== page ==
The Spirit Doesn't Come Anymore
NEPAL / 1997 / Tibetan / Color / Video / 38 min

Director, Photography: Tsering Rhitar
Editing: Murali Gurappa Music: Nelung Tsering Topten
Cast: Pao Wang Chuk, Tsingdo (Paofs wife), Karma (Paofs eldest son)
Producer: Sherab Lhawang, Tsering Rhitar
Production Company, Source: Sri Films Pvt. Ltd.
P.O. Box 3064, Kathmandu, NEPAL
Phone: 977-1-47171640
Fax: 977-1-479083
E-mail: mila@wlink.com.np

Tsering Rhitar

Born in Nepal in 1968 to a Sherpa father and a Tibetan mother. Studied filmmaking in Delhi, India. In 1994, he spent a year in Dharamsala, India, filming the Dalai Lama and the institutions of the Tibetan government-in-exile. His work includes Tears of Torture (1994), a 27-minute documentary about a Tibetan nun who crossed snow passes and Chinese police checkposts to escape from Tibet on foot, Breath (1995), The Marriage Proposal (1996), Shower of Virtue and Goodness (1996).
The Spirit Doesn't Come Anymore is his third and most recent documentary. A new feature film is scheduled for completion in 1999.

From Nepal, the conflict between a shaman refugee from Tibet and his son, a friend of the director from his schooldays, caught in the midst of the contradictions of modern day society and traditional values.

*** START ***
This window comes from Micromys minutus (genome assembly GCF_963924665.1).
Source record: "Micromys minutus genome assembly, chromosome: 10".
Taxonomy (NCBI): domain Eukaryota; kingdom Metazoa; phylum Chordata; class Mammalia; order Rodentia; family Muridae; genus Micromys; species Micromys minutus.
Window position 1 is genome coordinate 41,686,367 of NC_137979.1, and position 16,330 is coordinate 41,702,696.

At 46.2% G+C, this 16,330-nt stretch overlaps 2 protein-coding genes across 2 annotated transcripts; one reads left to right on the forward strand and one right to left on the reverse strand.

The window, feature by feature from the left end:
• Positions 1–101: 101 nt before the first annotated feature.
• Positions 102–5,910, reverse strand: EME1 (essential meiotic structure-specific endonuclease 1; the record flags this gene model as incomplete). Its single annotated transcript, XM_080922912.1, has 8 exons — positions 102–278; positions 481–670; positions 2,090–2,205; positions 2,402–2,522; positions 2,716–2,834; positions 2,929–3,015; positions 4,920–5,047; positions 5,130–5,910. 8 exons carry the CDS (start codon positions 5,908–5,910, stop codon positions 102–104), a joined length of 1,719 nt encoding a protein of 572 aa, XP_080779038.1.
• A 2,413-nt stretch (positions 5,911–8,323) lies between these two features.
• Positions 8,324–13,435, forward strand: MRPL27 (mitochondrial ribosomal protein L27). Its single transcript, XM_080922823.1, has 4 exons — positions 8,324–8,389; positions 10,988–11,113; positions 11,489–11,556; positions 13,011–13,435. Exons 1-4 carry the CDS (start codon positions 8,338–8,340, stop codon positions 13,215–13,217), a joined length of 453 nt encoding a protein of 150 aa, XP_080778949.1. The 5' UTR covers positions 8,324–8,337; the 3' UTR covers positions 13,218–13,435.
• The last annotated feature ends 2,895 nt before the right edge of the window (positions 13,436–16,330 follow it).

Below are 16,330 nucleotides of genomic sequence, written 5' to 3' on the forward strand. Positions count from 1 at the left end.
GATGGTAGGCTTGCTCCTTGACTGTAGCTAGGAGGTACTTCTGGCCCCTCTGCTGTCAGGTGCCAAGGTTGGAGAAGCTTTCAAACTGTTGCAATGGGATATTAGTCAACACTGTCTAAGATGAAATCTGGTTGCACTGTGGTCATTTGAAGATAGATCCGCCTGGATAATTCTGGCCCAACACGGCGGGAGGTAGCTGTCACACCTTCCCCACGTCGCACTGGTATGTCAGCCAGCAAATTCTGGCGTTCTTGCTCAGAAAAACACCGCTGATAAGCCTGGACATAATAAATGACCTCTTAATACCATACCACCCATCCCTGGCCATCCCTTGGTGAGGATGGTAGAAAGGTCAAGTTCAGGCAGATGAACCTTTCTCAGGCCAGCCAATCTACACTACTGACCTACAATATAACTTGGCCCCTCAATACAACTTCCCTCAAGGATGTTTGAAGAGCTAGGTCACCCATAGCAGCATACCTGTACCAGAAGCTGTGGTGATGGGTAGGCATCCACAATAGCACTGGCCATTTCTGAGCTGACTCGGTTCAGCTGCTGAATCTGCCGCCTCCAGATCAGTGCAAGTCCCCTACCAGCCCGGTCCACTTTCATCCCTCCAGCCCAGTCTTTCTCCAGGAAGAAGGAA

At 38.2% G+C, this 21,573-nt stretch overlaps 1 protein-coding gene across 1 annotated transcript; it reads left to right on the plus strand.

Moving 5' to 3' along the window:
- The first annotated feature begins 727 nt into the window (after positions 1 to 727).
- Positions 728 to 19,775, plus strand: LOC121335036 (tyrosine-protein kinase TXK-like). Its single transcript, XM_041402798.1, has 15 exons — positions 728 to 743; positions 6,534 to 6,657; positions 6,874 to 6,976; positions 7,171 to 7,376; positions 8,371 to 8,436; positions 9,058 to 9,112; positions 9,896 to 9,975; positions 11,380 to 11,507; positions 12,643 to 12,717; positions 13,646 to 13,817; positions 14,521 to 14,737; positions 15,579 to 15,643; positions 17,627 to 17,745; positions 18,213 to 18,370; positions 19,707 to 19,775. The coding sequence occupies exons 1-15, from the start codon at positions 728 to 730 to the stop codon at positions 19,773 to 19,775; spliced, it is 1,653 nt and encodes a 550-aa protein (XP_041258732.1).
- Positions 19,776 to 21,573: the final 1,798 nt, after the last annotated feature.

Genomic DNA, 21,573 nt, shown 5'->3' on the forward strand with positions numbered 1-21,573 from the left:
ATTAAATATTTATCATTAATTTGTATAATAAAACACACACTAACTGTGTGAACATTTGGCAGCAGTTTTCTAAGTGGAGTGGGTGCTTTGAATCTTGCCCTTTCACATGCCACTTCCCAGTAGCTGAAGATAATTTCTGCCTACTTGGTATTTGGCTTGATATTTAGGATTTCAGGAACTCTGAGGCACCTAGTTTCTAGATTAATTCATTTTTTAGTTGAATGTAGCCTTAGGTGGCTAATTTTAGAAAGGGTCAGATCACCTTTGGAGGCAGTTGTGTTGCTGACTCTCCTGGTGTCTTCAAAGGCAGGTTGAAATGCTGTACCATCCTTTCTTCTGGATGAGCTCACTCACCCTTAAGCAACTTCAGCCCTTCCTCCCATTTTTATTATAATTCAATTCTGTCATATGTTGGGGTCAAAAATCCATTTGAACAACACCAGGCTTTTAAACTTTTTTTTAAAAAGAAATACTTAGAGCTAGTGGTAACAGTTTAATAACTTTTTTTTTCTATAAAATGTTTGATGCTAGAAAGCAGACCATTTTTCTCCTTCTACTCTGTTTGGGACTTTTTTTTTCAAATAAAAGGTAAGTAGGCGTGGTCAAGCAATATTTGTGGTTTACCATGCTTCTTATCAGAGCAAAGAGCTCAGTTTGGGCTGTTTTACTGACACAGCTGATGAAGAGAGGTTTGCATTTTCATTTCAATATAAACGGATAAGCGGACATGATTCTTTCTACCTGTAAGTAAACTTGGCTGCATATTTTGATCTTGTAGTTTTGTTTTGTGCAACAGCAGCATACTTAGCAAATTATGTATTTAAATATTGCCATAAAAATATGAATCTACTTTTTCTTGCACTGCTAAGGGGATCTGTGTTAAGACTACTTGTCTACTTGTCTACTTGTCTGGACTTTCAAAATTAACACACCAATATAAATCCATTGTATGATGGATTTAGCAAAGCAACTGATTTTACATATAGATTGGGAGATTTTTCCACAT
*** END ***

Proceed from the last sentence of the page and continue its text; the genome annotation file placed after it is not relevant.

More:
Director's Statement

On a personal level, I have known Pao and his family since my childhood. My mother, being a Tibetan, lived in the same refugee camp till we moved down to Kathmandu, and I knew Karma (Pao's son) since childhood - we are of the same age. So the communication during the making of the film happened rather naturally.
The film is a very personal one and on one level I would say Pao Wangchuk is a unique individual with a very unusual family vocation. Though I am not an authority to pass judgment on this art which has survived over two millenniums in Tibet yet, I think the healing works more on a psychological level than physical. Many still believe that Pao could heal them - he is easily accessible and spiritually appropriate (to the very religious people), and can communicate well with them. I have encountered, during the course of making the film, many of Pao's patients - most of them felt some kind of improvements after having been treated by him, but also many of them said that (though the pain was gone) they still found in the X-ray the stones in their kidneys and gall-bladders even after Pao took them out. I find no scientific basis for this tradition, nor I think is this Buddhist.
On another plane, I take Pao Wangchuk as a metaphor for the corruption and commercialization of the Tibetan culture in exile as a result of increasing romanticization, exoticization and exploitation of it by the media. The film therefore attempts somehow to break the stereotypical (Western) notions of the people of Himalayan region as being highly spiritual, ever-smiling and ever-generous, simple folk with no complexities. In the film the healer is neither a holy man nor a generous person (nor an unworldly one, like a character from the X-File series), but a very ordinary person with all the human follies, and he is not given any special status in his social circle, in fact a lot of people hate him for his character and behavior towards his wife and children.
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COPYRIGHT:Yamagata International Documentary Film Festival Organizing Committee